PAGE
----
Sharks blow late lead, are outclassed in overtime loss to Oilers

Sharks blow late lead, are outclassed in overtime loss to Oilers

EDMONTON – The first storm came early, and it was expected. It was the second storm developed out of nowhere and blew the Sharks’ house over.

After withstanding Edmonton’s first period push and even taking a lead before the opening frame was over, the Sharks were thoroughly pummeled in overtime of Game 5 of their first-round series. The Oilers’ David Desharnais scored at 18:15 of the overtime period to give his team a 4-3 win, in a result that seemed inevitable as the extra session progressed.

Leading 3-2 to start the third, the Sharks decided about midway through the frame that they’d start trying to run out the clock. It’s a strategy that’s not uncommon, especially on the road in an unfriendly environment.

They were doing it well, too, until Oscar Klefbom unleashed a powerful one-timer that beat Martin Jones to the far side with less than three minutes to go. That tied the score at 3-3.

Despite a full intermission after the third period to regroup, the Sharks still skated in overtime as if they were stunned. They were outshot 14-2, and the only reason it lasted as long as it did was the San Jose goalie.

“We started to defend with about 10 minutes left in the third, we got in that mindset, and when they tied it up and went to overtime we couldn’t get back on our toes again and reestablish our forecheck,” coach Pete DeBoer said.

Jones denied Leon Draisaitl, Ryan Nugent-Hopkins and Connor McDavid on prime chances, doing everything he could to buy the Sharks enough time to find their legs. It never happened.

“We weren’t really going and [Jones] allowed us…to get going. We just never really got going,” Joe Pavelski said.

Instead, Draisaitl deftly set up Desharnais in the slot, and the diminutive forward whizzed a shot past Jones to put the Oilers just one win away from the second round.

“Just happens quick,” Jones said. “[Draisaitl] threw the puck from the corner, I just lost it for a second and saw it go by my shoulder.”

The Sharks seemed to have the game under control midway through the second period when David Schlemko’s seeing-eye point shot put them ahead, 3-1. It was the Sharks’ third straight goal after Patrick Maroon had given the Oilers an early lead that the Sharks erased on goals by Patrick Marleau and Mikkel Boedker.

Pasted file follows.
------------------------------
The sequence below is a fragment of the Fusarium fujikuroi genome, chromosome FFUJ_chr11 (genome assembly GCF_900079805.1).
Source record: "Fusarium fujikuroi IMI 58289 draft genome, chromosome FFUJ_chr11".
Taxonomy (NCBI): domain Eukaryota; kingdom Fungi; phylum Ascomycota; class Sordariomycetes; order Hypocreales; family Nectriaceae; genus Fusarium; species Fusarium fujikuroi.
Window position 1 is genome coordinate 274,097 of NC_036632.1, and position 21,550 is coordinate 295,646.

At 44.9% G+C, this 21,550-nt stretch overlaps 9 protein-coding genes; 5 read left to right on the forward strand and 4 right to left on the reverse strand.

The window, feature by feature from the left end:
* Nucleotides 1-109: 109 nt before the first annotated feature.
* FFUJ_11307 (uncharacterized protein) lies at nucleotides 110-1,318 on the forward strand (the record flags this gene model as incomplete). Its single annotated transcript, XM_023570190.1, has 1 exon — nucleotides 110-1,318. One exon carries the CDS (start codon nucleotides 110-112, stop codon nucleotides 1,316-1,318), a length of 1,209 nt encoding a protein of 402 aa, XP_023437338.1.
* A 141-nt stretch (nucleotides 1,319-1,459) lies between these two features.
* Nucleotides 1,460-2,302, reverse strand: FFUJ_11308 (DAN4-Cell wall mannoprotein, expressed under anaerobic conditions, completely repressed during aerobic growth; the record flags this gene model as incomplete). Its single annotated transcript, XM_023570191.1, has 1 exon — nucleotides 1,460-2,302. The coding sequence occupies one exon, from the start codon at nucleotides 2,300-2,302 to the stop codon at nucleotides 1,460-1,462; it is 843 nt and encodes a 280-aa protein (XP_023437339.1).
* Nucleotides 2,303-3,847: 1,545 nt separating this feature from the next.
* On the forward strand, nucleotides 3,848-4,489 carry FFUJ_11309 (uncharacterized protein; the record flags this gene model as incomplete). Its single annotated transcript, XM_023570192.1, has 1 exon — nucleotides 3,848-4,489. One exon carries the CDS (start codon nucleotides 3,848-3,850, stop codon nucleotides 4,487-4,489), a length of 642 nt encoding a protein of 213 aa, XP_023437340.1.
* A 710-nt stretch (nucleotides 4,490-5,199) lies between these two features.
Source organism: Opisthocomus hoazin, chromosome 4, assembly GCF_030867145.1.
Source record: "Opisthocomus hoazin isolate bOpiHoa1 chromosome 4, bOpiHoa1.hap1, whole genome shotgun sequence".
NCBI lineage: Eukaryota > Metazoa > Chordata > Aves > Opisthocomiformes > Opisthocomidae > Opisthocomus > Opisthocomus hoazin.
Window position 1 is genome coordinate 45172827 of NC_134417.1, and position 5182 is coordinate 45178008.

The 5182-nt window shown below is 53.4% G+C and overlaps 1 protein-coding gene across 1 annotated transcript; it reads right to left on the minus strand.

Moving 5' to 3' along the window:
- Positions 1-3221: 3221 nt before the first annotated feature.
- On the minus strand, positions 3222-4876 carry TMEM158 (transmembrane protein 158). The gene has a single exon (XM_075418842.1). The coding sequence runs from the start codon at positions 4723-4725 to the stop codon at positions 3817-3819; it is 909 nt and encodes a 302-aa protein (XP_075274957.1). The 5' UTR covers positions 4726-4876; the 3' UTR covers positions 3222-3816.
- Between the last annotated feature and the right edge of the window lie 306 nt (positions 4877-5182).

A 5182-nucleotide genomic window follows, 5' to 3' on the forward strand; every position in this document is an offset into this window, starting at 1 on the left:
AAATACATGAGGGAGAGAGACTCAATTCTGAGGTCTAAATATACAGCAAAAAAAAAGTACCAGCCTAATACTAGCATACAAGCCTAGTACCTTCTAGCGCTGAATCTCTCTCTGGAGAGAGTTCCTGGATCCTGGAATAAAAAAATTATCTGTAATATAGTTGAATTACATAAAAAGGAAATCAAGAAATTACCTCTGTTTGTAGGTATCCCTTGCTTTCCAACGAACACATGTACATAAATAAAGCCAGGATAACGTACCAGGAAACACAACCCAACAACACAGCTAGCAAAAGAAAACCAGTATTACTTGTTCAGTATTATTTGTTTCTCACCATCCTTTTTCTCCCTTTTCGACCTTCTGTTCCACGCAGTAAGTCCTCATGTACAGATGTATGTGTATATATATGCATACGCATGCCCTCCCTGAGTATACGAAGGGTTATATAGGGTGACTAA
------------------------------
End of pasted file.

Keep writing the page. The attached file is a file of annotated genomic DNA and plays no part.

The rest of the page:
Late in the second, though, Mark Letestu’s power play goal with just 1:27 to go with Brent Burns off on a delay of game penalty put the game within reach in the third for Edmonton. They just needed one little opening, and they got it when Desharnais skated behind the net before setting up the Klef-bomb that tied it.

“I think we battled hard tonight and we did some good things that made us [go] up 3-1, and unfortunately we couldn’t battle it out,” Boedker said.

The Sharks wouldn’t have changed anything they did in the third period, which DeBoer said he “really liked.” They were, after all, just two minutes and 46 seconds away from taking the series lead back.

“I thought we did a good job limiting their chances. They had one good shot they buried,” Schlemko said.

Overtime, though, was baffling. The Sharks never had a chance, and now their season is one loss away from being over.

“It would have been nice to at least have an attempt to cash in there,” Pavelski said.

Sharks' Vlasic joins Canada for World Championships

Sharks' Vlasic joins Canada for World Championships

Sharks defenseman Marc-Edouard Vlasic will compete in the upcoming IIHF World Championships for Team Canada, it was announced on Friday.

The tournament runs from May 5-21 in Paris, France and Cologne, Germany. 

Vlasic, 30, a native of Montreal, has played in the tournament twice before in 2009 and 2012. He also represented Canada in the 2014 Olympic Games, helping it to a gold medal, and the 2016 World Cup of Hockey, which Canada also captured.

In 75 games with the Sharks this season, Vlasic posted 28 points (6g, 22a) and a +4 rating. He was second on the team in shorthanded time on ice (2:04 per game) and blocked shots (146).

A pending restricted free agent in 2018, Sharks general manager Doug Wilson called getting Vlasic signed to a long-term deal an offseason priority for the club. The two sides can begin negotiations on July 1.